At IP Centrum, we’ve never charged urgency fees. We were advised strongly against this when we founded the company, and there was sound wisdom behind the advice. But wisdom isn’t always logical.
IP Service providers are not IP Firms, and in our opinion shouldn’t try to be. IP Firms have a lot more to deal with than we do. The work they do often requires a skilled human being to use their experience, judgement and time to perform actions which result in the desired outcome for their clients.
IP Service providers are different. They have a comparatively narrow and more focused set of functional services, rather than tasks involving opinion and grey areas. This gives the opportunity to orchestrate operational scale.
Operational scaling is hard, however. It requires a tremendous amount of up-front investment and planning, before accepting a single instruction. It is much easier to simply try to follow the model of IP Firms and just provide an economy of scale through centralising instructions. But that doesn’t really add much to the supply chain. It’s essentially just outsourcing.
In the same way that the operating model of a Michelin-star restaurant really shouldn’t be emulated by the supplier who delivers the vegetables, the same is true of the IP service provider – no matter how high quality the vegetables are!.
We think it’s our responsibility to be able to deliver pretty much any volume of vegetables the restaurant needs – within the bounds of minimum safe timescales – without fuss or adding charges. Either you can deliver the service safely within the timescale or you can’t.
What are urgency charges for then?
Maybe some service providers consider them a carrot or stick to encourage earlier instructions. But to what ends, and what is their motivation for receiving earlier instructions?
If it is a noble desire to reduce the risk of late instructions, that essentially means a willingness to accept instructions that you have a lower confidence of completing and charge more for that essentially worse service. If you have lower confidence of success, surely the cost should reduce, rather than increase. So it can’t logically be that.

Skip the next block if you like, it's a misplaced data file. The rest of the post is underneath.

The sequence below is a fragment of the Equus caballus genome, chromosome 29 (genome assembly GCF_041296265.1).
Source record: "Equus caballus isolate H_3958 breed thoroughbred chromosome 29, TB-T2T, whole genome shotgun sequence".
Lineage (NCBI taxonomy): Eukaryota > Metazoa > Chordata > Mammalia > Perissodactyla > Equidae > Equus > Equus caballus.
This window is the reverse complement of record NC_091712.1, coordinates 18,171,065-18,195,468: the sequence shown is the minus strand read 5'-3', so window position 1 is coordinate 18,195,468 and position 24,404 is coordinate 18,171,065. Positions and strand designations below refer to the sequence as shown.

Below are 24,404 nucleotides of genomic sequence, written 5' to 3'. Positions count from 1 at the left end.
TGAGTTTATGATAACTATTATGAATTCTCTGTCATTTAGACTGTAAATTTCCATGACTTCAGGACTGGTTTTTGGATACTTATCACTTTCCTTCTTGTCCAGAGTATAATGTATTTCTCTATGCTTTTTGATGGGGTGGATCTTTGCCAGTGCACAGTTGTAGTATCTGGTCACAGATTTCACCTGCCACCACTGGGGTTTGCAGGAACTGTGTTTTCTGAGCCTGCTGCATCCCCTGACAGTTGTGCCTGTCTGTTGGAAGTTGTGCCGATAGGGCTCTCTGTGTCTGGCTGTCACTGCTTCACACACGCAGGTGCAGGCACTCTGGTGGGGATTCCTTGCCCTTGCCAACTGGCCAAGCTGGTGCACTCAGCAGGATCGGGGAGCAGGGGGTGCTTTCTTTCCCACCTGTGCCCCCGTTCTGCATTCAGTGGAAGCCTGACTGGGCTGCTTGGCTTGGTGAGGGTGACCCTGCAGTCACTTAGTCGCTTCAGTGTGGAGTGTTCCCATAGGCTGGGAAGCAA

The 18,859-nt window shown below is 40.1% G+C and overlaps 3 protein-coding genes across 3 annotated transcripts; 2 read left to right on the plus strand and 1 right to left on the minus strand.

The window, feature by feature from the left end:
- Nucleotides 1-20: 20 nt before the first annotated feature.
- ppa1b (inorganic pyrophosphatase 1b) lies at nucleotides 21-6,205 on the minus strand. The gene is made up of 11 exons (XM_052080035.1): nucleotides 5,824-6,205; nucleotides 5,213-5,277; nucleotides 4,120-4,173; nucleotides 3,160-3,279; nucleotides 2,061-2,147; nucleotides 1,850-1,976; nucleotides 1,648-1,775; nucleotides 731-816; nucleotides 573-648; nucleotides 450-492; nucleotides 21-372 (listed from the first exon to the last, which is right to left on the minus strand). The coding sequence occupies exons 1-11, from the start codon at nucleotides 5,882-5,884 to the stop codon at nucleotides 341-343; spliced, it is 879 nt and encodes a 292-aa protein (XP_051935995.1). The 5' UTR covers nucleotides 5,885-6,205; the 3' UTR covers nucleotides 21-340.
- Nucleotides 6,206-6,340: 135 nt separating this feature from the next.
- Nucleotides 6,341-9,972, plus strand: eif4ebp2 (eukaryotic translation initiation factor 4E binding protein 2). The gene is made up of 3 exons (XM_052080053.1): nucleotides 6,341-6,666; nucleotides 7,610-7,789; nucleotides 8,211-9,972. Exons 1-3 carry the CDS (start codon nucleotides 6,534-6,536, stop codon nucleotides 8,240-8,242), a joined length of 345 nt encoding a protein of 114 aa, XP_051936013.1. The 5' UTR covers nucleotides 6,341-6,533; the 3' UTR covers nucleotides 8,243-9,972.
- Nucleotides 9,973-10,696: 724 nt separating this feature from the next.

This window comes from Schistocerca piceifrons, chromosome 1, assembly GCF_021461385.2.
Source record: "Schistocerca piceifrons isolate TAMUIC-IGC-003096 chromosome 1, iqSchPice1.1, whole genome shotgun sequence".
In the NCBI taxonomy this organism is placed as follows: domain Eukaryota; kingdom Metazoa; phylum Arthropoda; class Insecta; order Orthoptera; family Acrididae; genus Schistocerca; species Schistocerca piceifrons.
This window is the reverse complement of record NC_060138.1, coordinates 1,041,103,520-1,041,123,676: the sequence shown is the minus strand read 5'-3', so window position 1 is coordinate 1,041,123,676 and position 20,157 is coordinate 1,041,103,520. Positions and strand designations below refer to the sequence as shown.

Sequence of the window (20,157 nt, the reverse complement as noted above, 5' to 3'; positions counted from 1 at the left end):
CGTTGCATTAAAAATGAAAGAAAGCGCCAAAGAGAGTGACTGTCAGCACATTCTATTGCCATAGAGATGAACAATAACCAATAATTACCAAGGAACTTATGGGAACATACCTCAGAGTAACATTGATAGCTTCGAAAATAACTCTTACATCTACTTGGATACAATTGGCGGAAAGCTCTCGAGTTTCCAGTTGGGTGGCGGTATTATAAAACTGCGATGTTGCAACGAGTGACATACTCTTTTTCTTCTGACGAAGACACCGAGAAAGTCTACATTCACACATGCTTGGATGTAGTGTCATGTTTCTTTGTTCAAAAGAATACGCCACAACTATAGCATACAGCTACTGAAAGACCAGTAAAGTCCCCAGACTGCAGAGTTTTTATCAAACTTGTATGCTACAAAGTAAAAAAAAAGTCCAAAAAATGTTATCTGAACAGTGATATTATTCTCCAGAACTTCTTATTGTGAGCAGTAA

Is it because the service provider actually has additional costs for late instructions? If so, why? The service provider knows they will receive urgent instructions from time to time – and therefore, at scale ALL the time. This is business as usual. Do they employ more staff suddenly when there is an urgent instruction? Is it to cover the electricity bill due to the office having to open later that day? There really shouldn’t be any additional operational costs. This is something that will happen, and must therefore be planned for. The costs are therefore locked in already as part of the costs of operating the business.
Of course if the instructions are so late that the PoAs need to be delivered by fighter jet, then of course there really are additional costs – and incidentally if there really are unusual additional costs outside of our control due to late instructions, then we will advise our client immediately for approval and charge these on at our cost without margin. But these are extremely rare, and almost always avoidable with a bit of care and effort.
So it starts to look as though the carrot and stick is just about reducing the need for the service provider to be ready for these things, and surcharging those who provide late instructions to pay for that. But this feels like a cop-out to us. In many ways it’s similar to those automated telephone answering systems – “Press 7 to go through to the next layer of menus”. These things are not there to help the customer. They’re to help the supplier at the cost of the customer.
We’re a professional industry; nobody sets out to place instructions as late as possible, and everyone already has motivation to get instructions placed and dealt with as early as they practically can. But there are countless legitimate reasons for late instructions. It’s part of our world.
We’re not an IP Firm, so we get the chance to focus intensely on how to perform the comparatively small number of services we provide to an extreme level of operational efficiency. This means doing it differently, not just providing outsourced staff to do it the same way.
We can either handle your instruction or we can’t, and we believe therefore it’s up to us to make this super efficient and to find ways to allow us to be able to handle your instructions. As an IP services specialist we shouldn’t carrot / stick clients through urgency fees (or even worse, stepped urgency fees) just to make our job easier.